In the meantime, here's rule one of turning standardized testing or in fact any teaching into a good learning system for retention. I believe this three-step bit of cornballadvice comes from some old Borscht Belt comedian, I'm told it's from Henny Youngman although I've not confirmed it, but it is great advice for any speech or any teaching unit: (1) Tell em what ya wanna tell em. (2) Tell em. (3) Tell em what ya told em.
I'm going to use the multiple choice tests in my ten-minute Coursera class in this way, as a great way not just to find out what students have learned but as a way to summarize what the unit is about....to tell em what I told em.
Here's a tidbit from the segment "audition" I'll tape next week onon multiple choice testing. I'll pass on advice from my friend Jonathan Sterne, a professor in media studies and one of the brilliant theorists of sound I know. He teaches huge lecture classes at McGill University and spends a lot of time thinking about effective pedagogies even within that highly restrictive form. This year he blogged about his workaround for the end of grade multiple tests that he knows, from his extensive reading, are limited. His learning solution to a rigid form is simple, brilliant, effective. If you subscribe to the Chronicle of Higher Education, you can find his column here: http://chronicle.com/blogs/profhacker/multiple-choice-exam-theory/45275for To summarize, he invitest students to bring in one page of notes that they sign and hand in with the test. They could be an art exhibit! But the real learning opportunity is the cognitive challenge of reducing an entire course to one page, and organizing it for the text, not the test itself.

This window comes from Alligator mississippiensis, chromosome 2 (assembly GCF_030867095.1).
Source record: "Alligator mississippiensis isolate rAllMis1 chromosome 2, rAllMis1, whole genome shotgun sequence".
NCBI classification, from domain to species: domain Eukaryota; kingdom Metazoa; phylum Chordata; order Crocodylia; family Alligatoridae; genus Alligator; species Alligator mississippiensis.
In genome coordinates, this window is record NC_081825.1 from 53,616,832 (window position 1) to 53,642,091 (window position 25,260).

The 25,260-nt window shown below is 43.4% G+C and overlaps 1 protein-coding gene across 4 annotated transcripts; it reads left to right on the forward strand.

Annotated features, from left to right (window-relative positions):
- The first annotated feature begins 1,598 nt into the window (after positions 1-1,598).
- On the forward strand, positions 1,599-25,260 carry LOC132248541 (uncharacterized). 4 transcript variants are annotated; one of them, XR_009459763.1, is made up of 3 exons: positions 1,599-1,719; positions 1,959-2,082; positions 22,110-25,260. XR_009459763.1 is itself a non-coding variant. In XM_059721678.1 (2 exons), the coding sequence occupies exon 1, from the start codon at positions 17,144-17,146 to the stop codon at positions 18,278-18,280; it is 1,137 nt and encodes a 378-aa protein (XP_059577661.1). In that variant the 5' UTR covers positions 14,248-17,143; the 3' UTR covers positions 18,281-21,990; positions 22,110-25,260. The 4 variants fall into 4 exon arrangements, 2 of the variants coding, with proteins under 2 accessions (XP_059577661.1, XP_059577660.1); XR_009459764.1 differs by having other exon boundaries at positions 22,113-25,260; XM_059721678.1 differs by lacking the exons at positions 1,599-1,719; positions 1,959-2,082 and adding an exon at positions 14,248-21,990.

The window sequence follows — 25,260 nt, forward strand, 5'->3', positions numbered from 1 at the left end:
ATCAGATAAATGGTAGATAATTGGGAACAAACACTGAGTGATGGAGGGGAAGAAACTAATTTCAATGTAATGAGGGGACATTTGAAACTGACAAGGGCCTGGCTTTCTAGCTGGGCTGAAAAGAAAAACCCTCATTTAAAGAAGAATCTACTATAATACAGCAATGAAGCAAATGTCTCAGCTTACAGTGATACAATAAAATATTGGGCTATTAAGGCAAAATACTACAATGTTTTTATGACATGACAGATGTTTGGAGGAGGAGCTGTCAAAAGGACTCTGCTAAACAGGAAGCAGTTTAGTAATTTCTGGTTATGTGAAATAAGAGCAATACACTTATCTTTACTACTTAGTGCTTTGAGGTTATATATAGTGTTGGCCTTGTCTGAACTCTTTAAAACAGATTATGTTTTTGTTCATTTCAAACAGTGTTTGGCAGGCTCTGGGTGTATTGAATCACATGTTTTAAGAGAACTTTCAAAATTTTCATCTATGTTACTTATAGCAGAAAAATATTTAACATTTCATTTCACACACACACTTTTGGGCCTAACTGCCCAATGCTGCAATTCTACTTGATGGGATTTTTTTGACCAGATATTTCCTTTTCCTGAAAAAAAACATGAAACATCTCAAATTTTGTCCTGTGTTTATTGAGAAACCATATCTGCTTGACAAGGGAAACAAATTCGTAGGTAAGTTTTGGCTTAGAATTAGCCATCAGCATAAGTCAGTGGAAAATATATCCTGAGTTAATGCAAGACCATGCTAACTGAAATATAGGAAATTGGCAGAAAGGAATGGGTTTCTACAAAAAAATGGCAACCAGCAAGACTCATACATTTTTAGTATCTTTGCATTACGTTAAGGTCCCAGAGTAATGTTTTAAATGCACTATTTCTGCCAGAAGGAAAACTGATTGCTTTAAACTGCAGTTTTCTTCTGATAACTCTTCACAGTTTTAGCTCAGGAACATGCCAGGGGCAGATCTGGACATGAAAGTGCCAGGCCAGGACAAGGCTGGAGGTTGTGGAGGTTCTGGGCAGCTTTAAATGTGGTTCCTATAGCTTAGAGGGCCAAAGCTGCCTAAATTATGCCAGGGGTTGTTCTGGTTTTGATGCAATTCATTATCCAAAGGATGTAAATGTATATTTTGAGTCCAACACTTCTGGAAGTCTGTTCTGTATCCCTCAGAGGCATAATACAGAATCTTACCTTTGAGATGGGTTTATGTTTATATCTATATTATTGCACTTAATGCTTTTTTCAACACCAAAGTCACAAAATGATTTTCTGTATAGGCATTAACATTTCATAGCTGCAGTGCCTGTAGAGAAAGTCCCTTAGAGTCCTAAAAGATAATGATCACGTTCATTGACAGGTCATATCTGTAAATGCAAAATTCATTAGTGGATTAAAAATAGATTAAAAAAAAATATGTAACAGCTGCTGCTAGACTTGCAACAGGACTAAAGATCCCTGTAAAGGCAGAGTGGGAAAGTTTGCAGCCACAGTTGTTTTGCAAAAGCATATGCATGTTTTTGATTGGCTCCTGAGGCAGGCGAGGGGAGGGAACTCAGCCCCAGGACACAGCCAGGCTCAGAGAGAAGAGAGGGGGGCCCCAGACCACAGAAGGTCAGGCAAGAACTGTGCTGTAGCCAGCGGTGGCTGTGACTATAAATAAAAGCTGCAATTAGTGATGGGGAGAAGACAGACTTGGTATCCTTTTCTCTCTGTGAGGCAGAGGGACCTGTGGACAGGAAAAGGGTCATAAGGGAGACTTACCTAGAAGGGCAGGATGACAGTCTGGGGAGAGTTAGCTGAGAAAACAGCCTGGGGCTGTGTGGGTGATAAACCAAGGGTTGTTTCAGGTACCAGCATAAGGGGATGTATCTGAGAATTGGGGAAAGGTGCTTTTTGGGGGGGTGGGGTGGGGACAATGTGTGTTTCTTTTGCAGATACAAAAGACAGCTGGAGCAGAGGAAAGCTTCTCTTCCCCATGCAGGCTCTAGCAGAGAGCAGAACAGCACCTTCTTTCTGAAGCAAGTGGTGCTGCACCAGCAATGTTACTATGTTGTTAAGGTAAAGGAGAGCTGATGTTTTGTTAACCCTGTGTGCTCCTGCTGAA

That's my goal in this upcoming "History and Future of Higher Education" course. I hope HASTAC network members will contribute their ideas too so we can spread the word.